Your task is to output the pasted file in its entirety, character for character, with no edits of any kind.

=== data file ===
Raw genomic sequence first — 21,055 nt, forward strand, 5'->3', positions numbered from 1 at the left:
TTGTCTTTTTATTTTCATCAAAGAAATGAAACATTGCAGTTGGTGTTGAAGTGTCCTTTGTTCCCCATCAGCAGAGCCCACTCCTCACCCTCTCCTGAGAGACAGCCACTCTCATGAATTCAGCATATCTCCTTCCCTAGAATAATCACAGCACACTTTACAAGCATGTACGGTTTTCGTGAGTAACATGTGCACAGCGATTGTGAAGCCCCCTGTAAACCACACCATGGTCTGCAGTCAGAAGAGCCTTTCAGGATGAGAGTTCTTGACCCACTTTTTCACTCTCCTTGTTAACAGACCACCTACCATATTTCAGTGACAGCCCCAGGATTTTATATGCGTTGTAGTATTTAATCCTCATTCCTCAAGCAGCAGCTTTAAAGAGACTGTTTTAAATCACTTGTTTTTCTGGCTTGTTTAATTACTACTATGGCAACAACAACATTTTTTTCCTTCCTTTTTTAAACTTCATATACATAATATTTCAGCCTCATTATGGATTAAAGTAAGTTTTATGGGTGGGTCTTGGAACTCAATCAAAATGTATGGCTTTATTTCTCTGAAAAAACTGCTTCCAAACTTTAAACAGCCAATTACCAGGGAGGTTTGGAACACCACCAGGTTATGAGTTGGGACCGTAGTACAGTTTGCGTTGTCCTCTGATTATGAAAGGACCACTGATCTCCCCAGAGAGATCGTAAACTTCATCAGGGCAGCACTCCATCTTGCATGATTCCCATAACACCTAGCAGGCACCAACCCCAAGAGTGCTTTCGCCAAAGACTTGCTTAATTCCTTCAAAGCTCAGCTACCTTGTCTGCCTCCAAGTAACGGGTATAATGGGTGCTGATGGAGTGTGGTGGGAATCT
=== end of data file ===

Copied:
Raw genomic sequence first — 21,055 nt, forward strand, 5'->3', positions numbered from 1 at the left:
TTGTCTTTTTATTTTCATCAAAGAAATGAAACATTGCAGTTGGTGTTGAAGTGTCCTTTGTTCCCCATCAGCAGAGCCCACTCCTCACCCTCTCCTGAGAGACAGCCACTCTCATGAATTCAGCATATCTCCTTCCCTAGAATAATCACAGCACACTTTACAAGCATGTACGGTTTTCGTGAGTAACATGTGCACAGCGATTGTGAAGCCCCCTGTAAACCACACCATGGTCTGCAGTCAGAAGAGCCTTTCAGGATGAGAGTTCTTGACCCACTTTTTCACTCTCCTTGTTAACAGACCACCTACCATATTTCAGTGACAGCCCCAGGATTTTATATGCGTTGTAGTATTTAATCCTCATTCCTCAAGCAGCAGCTTTAAAGAGACTGTTTTAAATCACTTGTTTTTCTGGCTTGTTTAATTACTACTATGGCAACAACAACATTTTTTTCCTTCCTTTTTTAAACTTCATATACATAATATTTCAGCCTCATTATGGATTAAAGTAAGTTTTATGGGTGGGTCTTGGAACTCAATCAAAATGTATGGCTTTATTTCTCTGAAAAAACTGCTTCCAAACTTTAAACAGCCAATTACCAGGGAGGTTTGGAACACCACCAGGTTATGAGTTGGGACCGTAGTACAGTTTGCGTTGTCCTCTGATTATGAAAGGACCACTGATCTCCCCAGAGAGATCGTAAACTTCATCAGGGCAGCACTCCATCTTGCATGATTCCCATAACACCTAGCAGGCACCAACCCCAAGAGTGCTTTCGCCAAAGACTTGCTTAATTCCTTCAAAGCTCAGCTACCTTGTCTGCCTCCAAGTAACGGGTATAATGGGTGCTGATGGAGTGTGGTGGGAATCT